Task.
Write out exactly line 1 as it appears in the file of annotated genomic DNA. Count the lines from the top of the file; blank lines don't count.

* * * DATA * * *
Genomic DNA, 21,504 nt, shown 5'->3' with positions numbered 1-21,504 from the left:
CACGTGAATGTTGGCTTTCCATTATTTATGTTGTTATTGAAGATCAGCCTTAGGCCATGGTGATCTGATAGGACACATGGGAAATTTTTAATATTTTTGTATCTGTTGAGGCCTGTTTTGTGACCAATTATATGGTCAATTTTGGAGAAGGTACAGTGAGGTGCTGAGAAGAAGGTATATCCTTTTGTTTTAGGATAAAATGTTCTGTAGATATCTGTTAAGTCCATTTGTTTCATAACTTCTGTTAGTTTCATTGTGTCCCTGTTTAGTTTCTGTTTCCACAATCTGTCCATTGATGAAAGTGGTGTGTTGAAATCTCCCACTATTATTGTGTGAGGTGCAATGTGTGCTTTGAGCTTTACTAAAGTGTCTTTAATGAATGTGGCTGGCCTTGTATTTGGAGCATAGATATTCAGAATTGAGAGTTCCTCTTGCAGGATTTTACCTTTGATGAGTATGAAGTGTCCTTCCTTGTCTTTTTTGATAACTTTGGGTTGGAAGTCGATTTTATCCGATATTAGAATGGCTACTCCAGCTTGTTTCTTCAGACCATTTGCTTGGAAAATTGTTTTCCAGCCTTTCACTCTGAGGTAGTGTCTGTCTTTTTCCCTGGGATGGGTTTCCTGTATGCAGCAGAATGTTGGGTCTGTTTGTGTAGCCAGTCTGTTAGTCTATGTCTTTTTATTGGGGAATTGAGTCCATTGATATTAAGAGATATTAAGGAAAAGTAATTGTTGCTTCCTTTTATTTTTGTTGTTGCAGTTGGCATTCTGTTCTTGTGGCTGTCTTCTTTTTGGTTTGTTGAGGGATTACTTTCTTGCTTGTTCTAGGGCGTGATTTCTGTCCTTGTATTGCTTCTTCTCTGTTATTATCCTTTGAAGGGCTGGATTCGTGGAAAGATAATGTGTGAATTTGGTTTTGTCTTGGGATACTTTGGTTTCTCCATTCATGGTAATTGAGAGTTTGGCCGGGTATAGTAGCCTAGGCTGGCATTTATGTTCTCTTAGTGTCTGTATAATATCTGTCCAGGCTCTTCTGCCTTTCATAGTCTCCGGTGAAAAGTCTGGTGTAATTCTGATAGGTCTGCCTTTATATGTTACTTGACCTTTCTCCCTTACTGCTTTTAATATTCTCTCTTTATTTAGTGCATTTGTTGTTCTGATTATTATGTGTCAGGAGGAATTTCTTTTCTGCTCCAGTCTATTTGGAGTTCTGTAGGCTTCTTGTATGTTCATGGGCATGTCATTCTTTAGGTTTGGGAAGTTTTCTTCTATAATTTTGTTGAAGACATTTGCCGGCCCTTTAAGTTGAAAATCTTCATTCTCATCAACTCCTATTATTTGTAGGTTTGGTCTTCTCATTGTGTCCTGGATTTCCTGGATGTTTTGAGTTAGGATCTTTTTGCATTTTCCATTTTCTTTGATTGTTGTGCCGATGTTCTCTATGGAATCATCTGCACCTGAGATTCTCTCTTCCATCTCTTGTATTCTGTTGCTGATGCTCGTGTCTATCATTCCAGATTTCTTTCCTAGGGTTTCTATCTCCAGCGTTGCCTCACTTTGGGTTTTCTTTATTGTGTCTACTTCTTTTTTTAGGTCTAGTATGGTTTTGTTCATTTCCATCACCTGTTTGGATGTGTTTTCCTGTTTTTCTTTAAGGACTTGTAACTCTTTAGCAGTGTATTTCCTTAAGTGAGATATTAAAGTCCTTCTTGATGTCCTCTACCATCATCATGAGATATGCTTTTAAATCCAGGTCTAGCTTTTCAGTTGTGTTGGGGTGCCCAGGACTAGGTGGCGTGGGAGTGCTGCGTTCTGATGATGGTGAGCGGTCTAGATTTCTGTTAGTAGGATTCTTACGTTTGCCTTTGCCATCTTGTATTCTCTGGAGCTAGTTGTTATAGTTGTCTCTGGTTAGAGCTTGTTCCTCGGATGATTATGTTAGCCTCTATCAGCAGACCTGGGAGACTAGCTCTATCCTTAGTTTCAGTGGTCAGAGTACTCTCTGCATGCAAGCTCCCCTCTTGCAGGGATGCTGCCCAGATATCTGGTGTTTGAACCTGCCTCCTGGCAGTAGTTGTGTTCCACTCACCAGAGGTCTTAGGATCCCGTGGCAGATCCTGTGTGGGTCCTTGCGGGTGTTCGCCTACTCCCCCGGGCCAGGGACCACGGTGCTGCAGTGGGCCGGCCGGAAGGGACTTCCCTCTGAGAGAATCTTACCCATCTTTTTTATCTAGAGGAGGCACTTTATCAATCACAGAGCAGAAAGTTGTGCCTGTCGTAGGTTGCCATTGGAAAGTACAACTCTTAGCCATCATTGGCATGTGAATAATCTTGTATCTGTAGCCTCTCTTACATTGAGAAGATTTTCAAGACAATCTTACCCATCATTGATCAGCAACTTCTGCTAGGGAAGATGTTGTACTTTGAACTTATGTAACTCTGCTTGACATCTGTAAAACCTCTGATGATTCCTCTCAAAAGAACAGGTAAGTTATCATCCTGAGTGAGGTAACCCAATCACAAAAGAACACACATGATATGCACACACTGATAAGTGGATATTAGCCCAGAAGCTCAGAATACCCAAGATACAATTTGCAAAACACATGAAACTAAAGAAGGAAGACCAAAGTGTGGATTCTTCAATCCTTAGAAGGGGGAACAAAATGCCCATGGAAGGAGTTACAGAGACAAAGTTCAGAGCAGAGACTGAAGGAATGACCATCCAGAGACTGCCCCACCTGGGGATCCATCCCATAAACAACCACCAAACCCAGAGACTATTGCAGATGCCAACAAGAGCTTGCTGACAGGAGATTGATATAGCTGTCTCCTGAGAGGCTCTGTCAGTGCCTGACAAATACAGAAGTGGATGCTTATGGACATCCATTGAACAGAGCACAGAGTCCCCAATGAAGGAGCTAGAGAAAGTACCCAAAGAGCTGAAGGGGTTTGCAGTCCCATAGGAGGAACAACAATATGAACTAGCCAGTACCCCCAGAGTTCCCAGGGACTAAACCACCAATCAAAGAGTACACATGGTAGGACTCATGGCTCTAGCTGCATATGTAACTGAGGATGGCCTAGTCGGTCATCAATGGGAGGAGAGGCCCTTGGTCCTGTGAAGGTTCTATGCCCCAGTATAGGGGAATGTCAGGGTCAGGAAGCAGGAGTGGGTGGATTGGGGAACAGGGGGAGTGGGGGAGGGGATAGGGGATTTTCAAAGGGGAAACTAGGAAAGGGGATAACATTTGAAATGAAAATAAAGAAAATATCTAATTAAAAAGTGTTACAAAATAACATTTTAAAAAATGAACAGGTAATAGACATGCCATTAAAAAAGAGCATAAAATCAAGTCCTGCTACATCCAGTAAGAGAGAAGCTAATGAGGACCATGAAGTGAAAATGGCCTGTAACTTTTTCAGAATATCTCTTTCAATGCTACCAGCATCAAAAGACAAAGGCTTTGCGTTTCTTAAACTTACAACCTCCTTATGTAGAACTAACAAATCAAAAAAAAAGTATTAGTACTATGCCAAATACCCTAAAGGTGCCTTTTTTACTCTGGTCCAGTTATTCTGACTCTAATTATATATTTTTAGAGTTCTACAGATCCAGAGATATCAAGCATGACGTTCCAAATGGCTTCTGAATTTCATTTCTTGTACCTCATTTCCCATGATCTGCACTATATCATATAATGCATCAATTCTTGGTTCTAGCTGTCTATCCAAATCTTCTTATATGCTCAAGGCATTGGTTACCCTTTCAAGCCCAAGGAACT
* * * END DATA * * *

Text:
Genomic DNA, 21,504 nt, shown 5'->3' with positions numbered 1-21,504 from the left: